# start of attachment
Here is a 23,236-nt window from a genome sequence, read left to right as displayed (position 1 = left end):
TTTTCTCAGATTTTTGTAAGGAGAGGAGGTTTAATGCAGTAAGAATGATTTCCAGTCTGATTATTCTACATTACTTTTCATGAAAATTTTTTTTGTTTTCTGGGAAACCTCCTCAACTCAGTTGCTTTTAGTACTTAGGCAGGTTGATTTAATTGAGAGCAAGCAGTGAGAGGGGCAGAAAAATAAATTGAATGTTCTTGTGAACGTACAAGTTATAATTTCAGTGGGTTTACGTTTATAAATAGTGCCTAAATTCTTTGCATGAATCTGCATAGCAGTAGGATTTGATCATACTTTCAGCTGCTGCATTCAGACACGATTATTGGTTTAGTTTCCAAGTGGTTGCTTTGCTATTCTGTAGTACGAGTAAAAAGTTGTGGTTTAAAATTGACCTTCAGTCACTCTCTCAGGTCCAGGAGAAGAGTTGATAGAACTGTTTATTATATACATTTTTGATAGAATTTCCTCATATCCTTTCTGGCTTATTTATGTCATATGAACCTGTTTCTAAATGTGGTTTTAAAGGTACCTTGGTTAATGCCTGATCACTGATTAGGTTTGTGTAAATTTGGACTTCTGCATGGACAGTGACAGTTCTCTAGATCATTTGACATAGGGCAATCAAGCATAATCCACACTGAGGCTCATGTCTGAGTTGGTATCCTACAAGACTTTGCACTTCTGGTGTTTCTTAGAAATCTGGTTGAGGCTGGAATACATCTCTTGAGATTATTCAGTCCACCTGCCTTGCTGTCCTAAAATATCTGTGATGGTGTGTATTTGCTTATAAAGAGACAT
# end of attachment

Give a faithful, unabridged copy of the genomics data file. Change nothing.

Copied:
Here is a 23,236-nt window from a genome sequence, read left to right as displayed (position 1 = left end):
TTTTCTCAGATTTTTGTAAGGAGAGGAGGTTTAATGCAGTAAGAATGATTTCCAGTCTGATTATTCTACATTACTTTTCATGAAAATTTTTTTTGTTTTCTGGGAAACCTCCTCAACTCAGTTGCTTTTAGTACTTAGGCAGGTTGATTTAATTGAGAGCAAGCAGTGAGAGGGGCAGAAAAATAAATTGAATGTTCTTGTGAACGTACAAGTTATAATTTCAGTGGGTTTACGTTTATAAATAGTGCCTAAATTCTTTGCATGAATCTGCATAGCAGTAGGATTTGATCATACTTTCAGCTGCTGCATTCAGACACGATTATTGGTTTAGTTTCCAAGTGGTTGCTTTGCTATTCTGTAGTACGAGTAAAAAGTTGTGGTTTAAAATTGACCTTCAGTCACTCTCTCAGGTCCAGGAGAAGAGTTGATAGAACTGTTTATTATATACATTTTTGATAGAATTTCCTCATATCCTTTCTGGCTTATTTATGTCATATGAACCTGTTTCTAAATGTGGTTTTAAAGGTACCTTGGTTAATGCCTGATCACTGATTAGGTTTGTGTAAATTTGGACTTCTGCATGGACAGTGACAGTTCTCTAGATCATTTGACATAGGGCAATCAAGCATAATCCACACTGAGGCTCATGTCTGAGTTGGTATCCTACAAGACTTTGCACTTCTGGTGTTTCTTAGAAATCTGGTTGAGGCTGGAATACATCTCTTGAGATTATTCAGTCCACCTGCCTTGCTGTCCTAAAATATCTGTGATGGTGTGTATTTGCTTATAAAGAGACAT